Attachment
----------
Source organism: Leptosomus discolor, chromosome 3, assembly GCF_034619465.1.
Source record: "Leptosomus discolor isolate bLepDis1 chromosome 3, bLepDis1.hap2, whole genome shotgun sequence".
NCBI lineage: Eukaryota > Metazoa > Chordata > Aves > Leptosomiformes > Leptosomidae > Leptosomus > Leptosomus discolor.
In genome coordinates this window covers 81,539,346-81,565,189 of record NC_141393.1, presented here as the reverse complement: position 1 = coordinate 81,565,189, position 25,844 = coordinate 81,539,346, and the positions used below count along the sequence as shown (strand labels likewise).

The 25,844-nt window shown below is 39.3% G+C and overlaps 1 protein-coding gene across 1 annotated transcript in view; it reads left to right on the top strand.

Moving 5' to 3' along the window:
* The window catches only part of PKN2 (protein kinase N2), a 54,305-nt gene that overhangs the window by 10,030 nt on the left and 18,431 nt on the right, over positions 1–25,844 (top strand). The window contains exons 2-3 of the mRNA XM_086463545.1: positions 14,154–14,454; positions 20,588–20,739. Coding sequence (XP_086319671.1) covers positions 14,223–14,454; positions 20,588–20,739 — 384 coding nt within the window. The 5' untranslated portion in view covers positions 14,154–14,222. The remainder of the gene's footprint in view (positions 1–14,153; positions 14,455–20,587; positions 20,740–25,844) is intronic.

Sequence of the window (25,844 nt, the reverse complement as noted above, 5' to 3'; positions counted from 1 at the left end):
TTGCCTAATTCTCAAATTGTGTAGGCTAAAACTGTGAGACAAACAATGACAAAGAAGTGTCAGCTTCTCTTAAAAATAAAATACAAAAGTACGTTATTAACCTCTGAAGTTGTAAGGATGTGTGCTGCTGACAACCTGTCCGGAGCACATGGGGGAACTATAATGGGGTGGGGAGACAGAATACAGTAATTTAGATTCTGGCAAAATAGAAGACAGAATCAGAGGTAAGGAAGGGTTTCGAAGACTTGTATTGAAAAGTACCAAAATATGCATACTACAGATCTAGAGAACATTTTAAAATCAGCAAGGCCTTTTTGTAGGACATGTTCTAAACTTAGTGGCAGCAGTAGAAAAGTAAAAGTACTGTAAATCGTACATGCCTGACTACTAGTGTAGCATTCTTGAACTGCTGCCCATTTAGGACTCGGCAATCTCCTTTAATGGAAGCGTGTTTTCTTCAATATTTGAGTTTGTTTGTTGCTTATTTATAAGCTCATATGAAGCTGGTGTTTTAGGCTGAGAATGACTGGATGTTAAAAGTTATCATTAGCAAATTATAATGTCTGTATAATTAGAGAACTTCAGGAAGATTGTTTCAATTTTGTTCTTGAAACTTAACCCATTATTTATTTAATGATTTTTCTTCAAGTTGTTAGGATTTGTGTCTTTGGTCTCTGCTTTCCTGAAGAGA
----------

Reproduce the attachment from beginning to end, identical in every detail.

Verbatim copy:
Source organism: Leptosomus discolor, chromosome 3, assembly GCF_034619465.1.
Source record: "Leptosomus discolor isolate bLepDis1 chromosome 3, bLepDis1.hap2, whole genome shotgun sequence".
NCBI lineage: Eukaryota > Metazoa > Chordata > Aves > Leptosomiformes > Leptosomidae > Leptosomus > Leptosomus discolor.
In genome coordinates this window covers 81,539,346-81,565,189 of record NC_141393.1, presented here as the reverse complement: position 1 = coordinate 81,565,189, position 25,844 = coordinate 81,539,346, and the positions used below count along the sequence as shown (strand labels likewise).

The 25,844-nt window shown below is 39.3% G+C and overlaps 1 protein-coding gene across 1 annotated transcript in view; it reads left to right on the top strand.

Moving 5' to 3' along the window:
* The window catches only part of PKN2 (protein kinase N2), a 54,305-nt gene that overhangs the window by 10,030 nt on the left and 18,431 nt on the right, over positions 1–25,844 (top strand). The window contains exons 2-3 of the mRNA XM_086463545.1: positions 14,154–14,454; positions 20,588–20,739. Coding sequence (XP_086319671.1) covers positions 14,223–14,454; positions 20,588–20,739 — 384 coding nt within the window. The 5' untranslated portion in view covers positions 14,154–14,222. The remainder of the gene's footprint in view (positions 1–14,153; positions 14,455–20,587; positions 20,740–25,844) is intronic.

Sequence of the window (25,844 nt, the reverse complement as noted above, 5' to 3'; positions counted from 1 at the left end):
TTGCCTAATTCTCAAATTGTGTAGGCTAAAACTGTGAGACAAACAATGACAAAGAAGTGTCAGCTTCTCTTAAAAATAAAATACAAAAGTACGTTATTAACCTCTGAAGTTGTAAGGATGTGTGCTGCTGACAACCTGTCCGGAGCACATGGGGGAACTATAATGGGGTGGGGAGACAGAATACAGTAATTTAGATTCTGGCAAAATAGAAGACAGAATCAGAGGTAAGGAAGGGTTTCGAAGACTTGTATTGAAAAGTACCAAAATATGCATACTACAGATCTAGAGAACATTTTAAAATCAGCAAGGCCTTTTTGTAGGACATGTTCTAAACTTAGTGGCAGCAGTAGAAAAGTAAAAGTACTGTAAATCGTACATGCCTGACTACTAGTGTAGCATTCTTGAACTGCTGCCCATTTAGGACTCGGCAATCTCCTTTAATGGAAGCGTGTTTTCTTCAATATTTGAGTTTGTTTGTTGCTTATTTATAAGCTCATATGAAGCTGGTGTTTTAGGCTGAGAATGACTGGATGTTAAAAGTTATCATTAGCAAATTATAATGTCTGTATAATTAGAGAACTTCAGGAAGATTGTTTCAATTTTGTTCTTGAAACTTAACCCATTATTTATTTAATGATTTTTCTTCAAGTTGTTAGGATTTGTGTCTTTGGTCTCTGCTTTCCTGAAGAGA